The center of Kosice, as well as of all Slovak cities, is cozy and a bit homely. It seems that you know everything here. Almost every home has beautiful architecture or an interesting story. Almost every yard is a checkpoint. Inside of many buildings, there are small stylish cafes. They are generally here at every turn.
In the center of the city, there is the largest Gothic cathedral in Slovakia called St. Elizabeth Cathedral. There is a legend that during the construction of the temple, the builders placed a hollow stone inside, and if it is removed, the whole church would collapse. But so far no one has found this stone, you can order an hour-long tour of the cathedral, and at the end, go up to the 60-meter tower to see the beautiful panorama of Kosice from above.
Having descended from the heaven, continue acquaintance with the city underground. Not far from the cathedral, there is the Lower Gate (Dolná Brána). Dive there, as if into an underpass, and find yourself on medieval streets. For 90 cents from May to October, you can explore the city fortifications of the XIII century.
The underground archaeological complex houses the Tokaj Wine Road Museum. In September, the Kosice Wine Festival is held in this dungeon. You make a note in our heads, that you should visit Tokaj, the Slovak wine region.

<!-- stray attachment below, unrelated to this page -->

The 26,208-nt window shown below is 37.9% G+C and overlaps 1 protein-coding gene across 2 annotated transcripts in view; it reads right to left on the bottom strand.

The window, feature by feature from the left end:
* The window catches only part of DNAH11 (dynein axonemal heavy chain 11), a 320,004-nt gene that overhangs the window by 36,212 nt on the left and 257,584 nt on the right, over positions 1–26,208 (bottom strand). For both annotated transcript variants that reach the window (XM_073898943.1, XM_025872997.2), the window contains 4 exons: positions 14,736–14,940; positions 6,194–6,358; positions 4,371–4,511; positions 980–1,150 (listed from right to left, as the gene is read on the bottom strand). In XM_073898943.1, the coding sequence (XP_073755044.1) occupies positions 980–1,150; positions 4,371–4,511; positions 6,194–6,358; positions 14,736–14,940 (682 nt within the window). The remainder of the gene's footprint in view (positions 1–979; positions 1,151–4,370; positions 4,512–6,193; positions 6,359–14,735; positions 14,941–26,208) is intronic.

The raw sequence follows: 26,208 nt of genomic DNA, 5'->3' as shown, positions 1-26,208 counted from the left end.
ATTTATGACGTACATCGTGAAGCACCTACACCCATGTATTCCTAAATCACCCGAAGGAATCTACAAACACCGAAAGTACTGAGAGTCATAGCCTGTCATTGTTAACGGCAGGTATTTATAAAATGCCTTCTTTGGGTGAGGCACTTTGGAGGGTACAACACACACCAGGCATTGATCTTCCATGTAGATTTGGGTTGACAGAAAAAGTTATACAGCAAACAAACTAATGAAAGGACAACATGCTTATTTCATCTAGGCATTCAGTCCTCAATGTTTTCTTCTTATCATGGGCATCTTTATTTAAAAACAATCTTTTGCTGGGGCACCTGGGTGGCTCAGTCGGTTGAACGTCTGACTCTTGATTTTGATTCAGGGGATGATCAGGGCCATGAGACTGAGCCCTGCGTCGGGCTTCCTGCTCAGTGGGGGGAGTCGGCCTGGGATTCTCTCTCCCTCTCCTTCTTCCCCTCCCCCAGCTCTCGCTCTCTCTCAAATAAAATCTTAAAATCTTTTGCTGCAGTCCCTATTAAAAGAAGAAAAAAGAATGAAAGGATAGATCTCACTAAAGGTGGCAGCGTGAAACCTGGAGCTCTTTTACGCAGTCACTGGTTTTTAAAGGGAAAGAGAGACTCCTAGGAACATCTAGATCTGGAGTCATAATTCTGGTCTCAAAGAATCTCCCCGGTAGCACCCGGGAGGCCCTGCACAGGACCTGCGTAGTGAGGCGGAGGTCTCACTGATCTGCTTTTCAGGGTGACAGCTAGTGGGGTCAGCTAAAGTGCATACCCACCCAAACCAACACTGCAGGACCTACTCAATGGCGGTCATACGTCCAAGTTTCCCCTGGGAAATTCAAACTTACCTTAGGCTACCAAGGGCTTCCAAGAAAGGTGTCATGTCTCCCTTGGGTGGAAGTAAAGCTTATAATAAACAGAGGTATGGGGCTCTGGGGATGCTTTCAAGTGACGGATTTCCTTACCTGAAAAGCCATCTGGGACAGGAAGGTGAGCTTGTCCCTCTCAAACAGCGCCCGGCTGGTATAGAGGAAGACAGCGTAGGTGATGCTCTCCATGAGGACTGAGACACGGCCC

If, leaving the church, you did not go along Hlavná, but along Elizabeth Street, then first you will meet the bronze Julius Jacobi, a famous Slovak artist walking along the pavement, and after a couple of dozens of meters, you will come across a huge heeled shoe painted in the style of Andy Warhol. There are several such shoes in Kosice - this is a gift to the city of different artists.
On Hlavná street, near the building of the National Theater, there are singing fountains, which are illuminated in the evenings. And in a small park nearby, a carillon is installed - 22 big and small bells, which begin to sound under the action of a special mechanism. It's a perfect place for a tired tourist, who can perceive the city through the luminous stream of water under the sound of bells.
Another noticeable building in the center is the Plague Column of the Virgin Mary. It was installed in the XVIII century in memory of the victims of the plague epidemic and in gratitude to the Virgin Mary for getting rid of a deadly disease. In a circle, the column is guarded by saints and angels.
Kosice has many interesting museums. The East Slovak Museum, the oldest in Slovakia (created at the end of the 19th century), the museum of the sculptor Wojciech Leffler, the Michal Gallery, where the works of Andy Warhol are exhibited, the Slovak Technical Museum are among them.
There is a botanical garden and a zoo.